Can You Advocate for Yourself?
You can advocate for yourself by:
1. Speaking up for yourself
2. Standing up for your rights:
3. Making choices
Rights are things that mean you should be treated fairly
Having rights means being the boss of your own life
4. Being independent
We need information that is easy to understand so we can make the right
5. Taking responsibility for yourself
This means doing things for yourself as much as you can, without other
people always doing things for you
This means looking after yourself
Don't always wait for other people to get things done for you
Get things going yourself
Do You Need to Learn Self Advocacy Skills?
Employers may not know about your rights or the rights of individuals who
are deaf or hard of hearing.
College teachers may not know about your rights as an individual with a
Laws will protect a person with hearing loss while in secondary education,
but you must look after yourself once you leave high school.
Tips for Communicating
with Deaf and Hard of Hearing People
(Rochester Institute of Technology; National Technical Institute for
Deafness is a fact of many people's lives-more than 22 million Americans
have some form of hearing loss. Like their hearing counterparts,
deaf people build successful careers, have families, watch television,
go to the movies, talk on the telephone, play sports, and travel throughout
Most deaf people don't view their deafness as a disability or as a problem
that should be fixed. For many of them, it's a natural part of a
cultural experience that they share with friends, both deaf and hearing.
Deaf culture is a sense of community among deaf people. Cultural
activities can include communicating to American Sign Language (ASL), sharing
information about resources that can enhance deaf people's lives, performing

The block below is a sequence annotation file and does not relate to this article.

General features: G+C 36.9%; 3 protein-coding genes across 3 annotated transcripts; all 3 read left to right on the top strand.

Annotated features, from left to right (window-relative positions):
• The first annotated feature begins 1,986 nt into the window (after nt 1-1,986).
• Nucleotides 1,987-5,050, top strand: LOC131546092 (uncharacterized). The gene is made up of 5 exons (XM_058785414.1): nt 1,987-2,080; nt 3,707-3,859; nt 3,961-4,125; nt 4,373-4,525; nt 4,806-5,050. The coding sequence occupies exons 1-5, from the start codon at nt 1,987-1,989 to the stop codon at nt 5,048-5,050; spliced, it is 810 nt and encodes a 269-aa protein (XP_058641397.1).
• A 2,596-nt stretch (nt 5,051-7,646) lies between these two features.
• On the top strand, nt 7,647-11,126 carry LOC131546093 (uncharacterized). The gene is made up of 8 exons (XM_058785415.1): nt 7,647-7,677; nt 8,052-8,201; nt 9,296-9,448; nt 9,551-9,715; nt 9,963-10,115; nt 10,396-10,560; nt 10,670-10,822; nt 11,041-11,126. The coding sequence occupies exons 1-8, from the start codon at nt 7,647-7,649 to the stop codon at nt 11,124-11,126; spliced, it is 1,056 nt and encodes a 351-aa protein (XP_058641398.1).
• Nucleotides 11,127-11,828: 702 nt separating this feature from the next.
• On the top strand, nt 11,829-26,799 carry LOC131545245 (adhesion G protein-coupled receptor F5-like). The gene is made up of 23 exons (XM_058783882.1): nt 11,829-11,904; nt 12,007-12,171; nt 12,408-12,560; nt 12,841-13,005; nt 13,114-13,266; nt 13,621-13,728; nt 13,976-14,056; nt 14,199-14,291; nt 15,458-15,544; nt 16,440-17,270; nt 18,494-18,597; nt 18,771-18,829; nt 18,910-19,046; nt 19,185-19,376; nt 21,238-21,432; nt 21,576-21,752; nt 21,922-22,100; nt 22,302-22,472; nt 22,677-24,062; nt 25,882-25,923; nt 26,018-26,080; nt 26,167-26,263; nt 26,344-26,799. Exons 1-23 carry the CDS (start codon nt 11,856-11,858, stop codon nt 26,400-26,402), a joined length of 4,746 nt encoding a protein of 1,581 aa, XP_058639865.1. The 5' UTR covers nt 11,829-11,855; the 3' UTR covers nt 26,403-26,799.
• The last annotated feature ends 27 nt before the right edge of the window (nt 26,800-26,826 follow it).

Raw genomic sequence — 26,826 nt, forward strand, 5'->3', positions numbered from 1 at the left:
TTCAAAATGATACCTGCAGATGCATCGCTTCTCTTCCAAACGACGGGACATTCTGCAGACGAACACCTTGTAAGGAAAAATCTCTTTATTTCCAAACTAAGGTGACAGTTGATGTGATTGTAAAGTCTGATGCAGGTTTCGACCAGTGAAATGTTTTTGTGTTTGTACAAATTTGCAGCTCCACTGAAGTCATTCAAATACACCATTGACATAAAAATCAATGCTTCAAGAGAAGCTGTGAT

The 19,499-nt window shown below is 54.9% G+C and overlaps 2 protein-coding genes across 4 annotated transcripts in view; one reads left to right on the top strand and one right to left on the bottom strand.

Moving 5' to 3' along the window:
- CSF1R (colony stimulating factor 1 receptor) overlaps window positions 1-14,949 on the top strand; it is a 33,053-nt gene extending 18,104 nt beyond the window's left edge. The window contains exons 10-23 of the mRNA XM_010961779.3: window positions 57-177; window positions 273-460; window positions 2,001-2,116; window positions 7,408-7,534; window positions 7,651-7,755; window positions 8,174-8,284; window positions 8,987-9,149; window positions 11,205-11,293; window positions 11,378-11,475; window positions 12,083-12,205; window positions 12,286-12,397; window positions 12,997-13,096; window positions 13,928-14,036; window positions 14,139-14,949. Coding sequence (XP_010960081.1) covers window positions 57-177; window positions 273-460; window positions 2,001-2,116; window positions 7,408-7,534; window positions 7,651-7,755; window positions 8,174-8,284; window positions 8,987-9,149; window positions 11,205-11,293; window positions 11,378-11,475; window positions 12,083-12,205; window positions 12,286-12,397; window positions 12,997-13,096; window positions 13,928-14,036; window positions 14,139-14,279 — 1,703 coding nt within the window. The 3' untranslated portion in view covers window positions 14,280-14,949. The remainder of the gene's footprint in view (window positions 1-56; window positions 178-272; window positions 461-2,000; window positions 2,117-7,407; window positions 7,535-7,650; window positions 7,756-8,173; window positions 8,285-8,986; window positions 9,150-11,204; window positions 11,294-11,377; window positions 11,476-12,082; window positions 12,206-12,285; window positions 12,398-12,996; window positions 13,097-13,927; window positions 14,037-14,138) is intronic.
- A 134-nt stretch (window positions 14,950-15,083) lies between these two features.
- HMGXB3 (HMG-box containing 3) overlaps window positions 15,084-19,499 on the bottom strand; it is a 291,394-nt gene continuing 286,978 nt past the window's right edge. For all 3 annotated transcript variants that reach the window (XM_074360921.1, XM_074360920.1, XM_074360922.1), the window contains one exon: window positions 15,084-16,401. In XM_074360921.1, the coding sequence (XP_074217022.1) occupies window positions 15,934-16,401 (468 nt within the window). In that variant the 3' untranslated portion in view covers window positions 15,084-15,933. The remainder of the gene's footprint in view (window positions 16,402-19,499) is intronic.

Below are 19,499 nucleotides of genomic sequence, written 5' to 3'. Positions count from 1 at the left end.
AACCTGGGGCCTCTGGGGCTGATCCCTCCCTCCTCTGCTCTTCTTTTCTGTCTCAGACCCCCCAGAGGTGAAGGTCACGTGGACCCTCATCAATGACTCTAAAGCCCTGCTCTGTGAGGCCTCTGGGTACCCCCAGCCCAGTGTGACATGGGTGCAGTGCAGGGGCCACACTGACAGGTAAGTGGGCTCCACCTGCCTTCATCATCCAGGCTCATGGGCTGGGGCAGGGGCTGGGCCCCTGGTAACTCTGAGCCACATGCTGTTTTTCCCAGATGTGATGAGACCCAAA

and attending theatrical events with no spoken language, joking about the
experience of being deaf, and reflecting on role models and events important
to deaf people.
All of us have our own way of doing things, and deaf people are no different.
Deaf people communicate in different ways, depending on deafness, language
skills, amount of residual hearing, speechreading skills, speech abilities,
personality, family environment, educational background, and personal preference.
Some deaf people use speech or sign language only . . . or a combination
of sign language, fingerspelling, and speech . . . or writing . . . or
body language and facial expression. You can communicate with deaf
people in several ways. The key is to find out which combination
of techniques works best with each deaf person. Keep in mind that
it is not how you exchange ideas, but that you do.
with a Deaf Person In a One-to-One Situation
Get the deaf person's attention before speaking. Call out the person's
name; if that is not successful, a tap on the shoulder, a wave, or another
visual signal usually does the trick.
Key the deaf person in to the topic of discussion. Deaf people need
to know what subject matter will be discussed in order to pick up words
that help them follow the conversation. This is especially important